“So what’s with the puffa vests?”
“What? They’re really warm!”
“Yeah but so are trackies and I don’t see you trotting up to the shops in anything fleece.” Gayle was right. Many times I have secretly coveted a pair of nice fleecy lined track pants, but since moving to Snobsville I’ve haven’t been brave enough to wear any in my house, let alone out in the big bad designer wearing world.
“I suppose you’re right. But look, I’m wearing ugh boots tonight!”
“Hon, those are not ugh boots. They are ‘designer sheep skin boots’. How much did they cost you?” She was reading off the tag on my shoe.
“I don’t remember.” I was borrowing the line from Luke. He used it often when he was in trouble. I knew exactly how much I had spent on the boots. They were Peter Alexander Premium Sleepwear range, and they came with matching gel eye mask covered in pink silk. And they cost $240. She was right, they weren’t ughs. Ughs had holes and worn patches and looked at home with grey marl sweat pants and oversized t-shirts. My designer sheep skin boots actually dressed up my fatigued jeans and puffa vest – (I chose my black one tonight, because I didn’t want to get pizza stains on the white one.) And worse, I had bought the boots especially for tonight. For our girls night in. Thankfully, Gayle’s persistence broke my self-reflection.
“I mean, you have all this money for all these clothes. Your bedroom cupboard is bigger than our bathroom – which is not an ensuite by the way. Why do you all wear the same uniform everywhere?”
I sighed. I had no answer, and as usual seeing Kristy-Lee and Gayle had reminded me that part of me still lived in Neplebian Heights.
Gayle wasn’t finished.
“It’s like there is a school pick up uniform, a café uniform, a walking club uniform-“
“A Saturday morning at rugby uniform.” I always found that the hardest to dress for.
“I haven’t seen that one.”
“You should come and watch Luke play. He’d love it. There’s only one week left of the season.”
“And what will you all do for Friday night drinks then?”
“Then it’s touch football season.”
Gayle and Kristy-Lee giggled.
“So.” They both looked at me expectantly.
“So what? Why are you both looking at me like that?”
“Come on! There must be so much gossip under that perfect Snobsville exterior. Nothing is this perfect.” Kristy-Lee gazed around our living room.
I took a bite of pizza and shrugged. “Don’t know what you mean.”
“Oh come on! That Sarah, she seems like a bit of fun. I bet she has some skeletons.” Gayle was getting in on the act now and I knew I couldn’t hold off for long.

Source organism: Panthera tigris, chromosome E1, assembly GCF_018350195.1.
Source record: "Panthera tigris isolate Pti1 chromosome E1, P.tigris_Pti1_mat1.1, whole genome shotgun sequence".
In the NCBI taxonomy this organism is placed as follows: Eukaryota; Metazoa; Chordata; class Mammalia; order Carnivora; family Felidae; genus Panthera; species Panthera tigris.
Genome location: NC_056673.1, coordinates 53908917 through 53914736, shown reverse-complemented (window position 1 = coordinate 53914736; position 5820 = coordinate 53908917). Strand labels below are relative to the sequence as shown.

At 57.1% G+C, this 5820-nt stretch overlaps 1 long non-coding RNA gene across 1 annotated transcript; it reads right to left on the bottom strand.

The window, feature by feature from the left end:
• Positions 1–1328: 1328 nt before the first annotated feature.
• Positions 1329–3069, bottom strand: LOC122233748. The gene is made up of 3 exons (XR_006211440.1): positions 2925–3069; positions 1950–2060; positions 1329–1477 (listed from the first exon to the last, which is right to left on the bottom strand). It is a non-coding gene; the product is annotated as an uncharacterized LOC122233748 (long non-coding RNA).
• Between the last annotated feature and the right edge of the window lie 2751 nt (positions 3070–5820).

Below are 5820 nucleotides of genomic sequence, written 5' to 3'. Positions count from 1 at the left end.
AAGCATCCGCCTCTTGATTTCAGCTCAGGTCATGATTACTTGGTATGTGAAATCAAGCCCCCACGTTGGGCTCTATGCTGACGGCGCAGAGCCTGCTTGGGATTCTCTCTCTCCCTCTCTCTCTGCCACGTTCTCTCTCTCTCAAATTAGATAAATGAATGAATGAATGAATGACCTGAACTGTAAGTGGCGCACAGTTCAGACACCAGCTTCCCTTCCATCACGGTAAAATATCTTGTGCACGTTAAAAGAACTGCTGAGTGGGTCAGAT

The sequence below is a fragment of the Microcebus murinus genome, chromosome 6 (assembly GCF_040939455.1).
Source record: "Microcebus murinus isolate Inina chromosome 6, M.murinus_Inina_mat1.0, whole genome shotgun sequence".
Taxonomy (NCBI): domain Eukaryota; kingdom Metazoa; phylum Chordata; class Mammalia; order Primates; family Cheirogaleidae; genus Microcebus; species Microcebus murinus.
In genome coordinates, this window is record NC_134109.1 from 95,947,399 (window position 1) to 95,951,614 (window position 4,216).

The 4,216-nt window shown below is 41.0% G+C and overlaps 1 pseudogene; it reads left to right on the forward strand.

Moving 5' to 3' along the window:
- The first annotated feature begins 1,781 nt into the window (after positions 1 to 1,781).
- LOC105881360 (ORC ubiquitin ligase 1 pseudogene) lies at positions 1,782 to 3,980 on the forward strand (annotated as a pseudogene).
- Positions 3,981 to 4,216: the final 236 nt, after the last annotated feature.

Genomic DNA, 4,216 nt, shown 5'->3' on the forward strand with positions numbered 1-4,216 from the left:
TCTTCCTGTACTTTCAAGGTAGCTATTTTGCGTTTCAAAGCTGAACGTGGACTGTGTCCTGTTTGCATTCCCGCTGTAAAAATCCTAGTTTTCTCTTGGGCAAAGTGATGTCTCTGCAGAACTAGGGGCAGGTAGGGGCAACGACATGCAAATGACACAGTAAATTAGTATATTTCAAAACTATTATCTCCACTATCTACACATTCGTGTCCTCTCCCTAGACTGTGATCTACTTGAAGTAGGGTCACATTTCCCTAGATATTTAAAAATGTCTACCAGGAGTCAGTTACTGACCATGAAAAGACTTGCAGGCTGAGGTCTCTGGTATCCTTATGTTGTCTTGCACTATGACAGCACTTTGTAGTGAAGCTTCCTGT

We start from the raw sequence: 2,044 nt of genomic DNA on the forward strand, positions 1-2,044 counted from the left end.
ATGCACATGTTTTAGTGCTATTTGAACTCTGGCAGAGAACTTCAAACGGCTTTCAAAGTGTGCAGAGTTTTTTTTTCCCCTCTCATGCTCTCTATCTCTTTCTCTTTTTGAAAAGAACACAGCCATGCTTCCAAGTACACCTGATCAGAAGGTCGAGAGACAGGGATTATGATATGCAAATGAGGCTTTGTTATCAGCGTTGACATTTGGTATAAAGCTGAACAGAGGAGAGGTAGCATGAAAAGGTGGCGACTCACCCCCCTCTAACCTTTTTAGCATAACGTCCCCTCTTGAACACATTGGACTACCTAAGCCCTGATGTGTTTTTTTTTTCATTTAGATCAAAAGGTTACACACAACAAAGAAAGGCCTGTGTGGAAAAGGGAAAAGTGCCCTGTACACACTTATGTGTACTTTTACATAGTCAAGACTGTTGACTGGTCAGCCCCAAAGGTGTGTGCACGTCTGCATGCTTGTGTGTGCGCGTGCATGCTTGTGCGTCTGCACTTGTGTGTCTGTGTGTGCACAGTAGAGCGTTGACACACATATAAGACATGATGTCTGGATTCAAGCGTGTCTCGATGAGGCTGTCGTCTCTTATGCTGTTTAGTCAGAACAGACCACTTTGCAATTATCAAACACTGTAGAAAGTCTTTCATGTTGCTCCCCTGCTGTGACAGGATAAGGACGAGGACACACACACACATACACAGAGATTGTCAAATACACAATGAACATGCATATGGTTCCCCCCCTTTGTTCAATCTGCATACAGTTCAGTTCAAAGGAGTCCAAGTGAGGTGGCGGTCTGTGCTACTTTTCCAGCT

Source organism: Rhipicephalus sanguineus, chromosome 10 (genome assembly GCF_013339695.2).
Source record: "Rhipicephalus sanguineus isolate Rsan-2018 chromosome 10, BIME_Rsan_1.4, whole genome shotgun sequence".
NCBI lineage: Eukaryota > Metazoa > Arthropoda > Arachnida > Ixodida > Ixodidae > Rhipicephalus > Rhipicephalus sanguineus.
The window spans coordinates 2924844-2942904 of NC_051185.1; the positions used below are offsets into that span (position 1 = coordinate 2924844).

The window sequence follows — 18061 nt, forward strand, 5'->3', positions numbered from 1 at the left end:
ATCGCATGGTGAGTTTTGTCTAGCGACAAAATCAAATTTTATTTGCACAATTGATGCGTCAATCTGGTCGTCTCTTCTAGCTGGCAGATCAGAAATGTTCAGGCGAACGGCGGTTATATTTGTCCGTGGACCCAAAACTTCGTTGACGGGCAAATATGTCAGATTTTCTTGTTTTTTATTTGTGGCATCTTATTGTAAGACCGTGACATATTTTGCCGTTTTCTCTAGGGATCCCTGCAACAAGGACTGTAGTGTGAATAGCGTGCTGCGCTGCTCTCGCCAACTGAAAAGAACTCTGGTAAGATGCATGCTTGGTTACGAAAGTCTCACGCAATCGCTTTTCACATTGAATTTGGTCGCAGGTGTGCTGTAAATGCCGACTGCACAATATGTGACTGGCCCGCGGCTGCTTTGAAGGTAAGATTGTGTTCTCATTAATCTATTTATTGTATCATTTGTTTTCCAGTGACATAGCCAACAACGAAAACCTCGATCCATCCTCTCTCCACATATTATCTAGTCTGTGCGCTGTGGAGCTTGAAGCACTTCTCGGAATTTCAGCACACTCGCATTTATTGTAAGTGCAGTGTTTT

“Not so many skeletons in her bedroom closet, but an awful lot of bones.” I had meant to say it under my breath. At least I think I did. The level of meaningful discussion with other women may have been making me giddy. Or maybe it was the pizza and beer. I hadn’t eaten much except seasonal fruits and canapes, (which seem to pass for a meal in Snobsville), and to be honest I was enjoying the beer a little too much. It suited me much better than proseccio.
In my heart I knew I wasn’t going to try too hard to put the girls off the scent. In Snobsville so much is left tacitly understated, like there was some underlying notion that the more subtle the humour, the more intelligent it’s inventor was. With Gayle and Kristy-Lee my cards were always on the table. It was simpler, and the lack of pretense – the lack of politeness veiling a deep seeded competitiveness or jealousy – was ultimately refreshing.
I sighed dramatically. “Well. You cannot tell a soul. No one.”
They nodded enthusiastically. Very enthusiastically.
“Sarah’s husband works a lot, and Sarah has a lot of friends that keep her company.”
“Well, no, not friends. Sometimes it’s the gardiner, or the pool guy, or the fencer. Once it was her trainer and a few times her tennis coach.”
“She has a trainer AND a tennis coach?”
“Yep. And a handyman who is a fencer. That’s her current, um, friend.”
“Just to be clear here, we’re talking her having an affair?” Kristy-Lee had an endearing way of innocently probing for gossip without interrogating.
“Uh, yeah. Lots of them. I caught her once coming out of an apartment building with her tennis coach. He lives there. There’s no tennis court though.”
“So everyone knows?”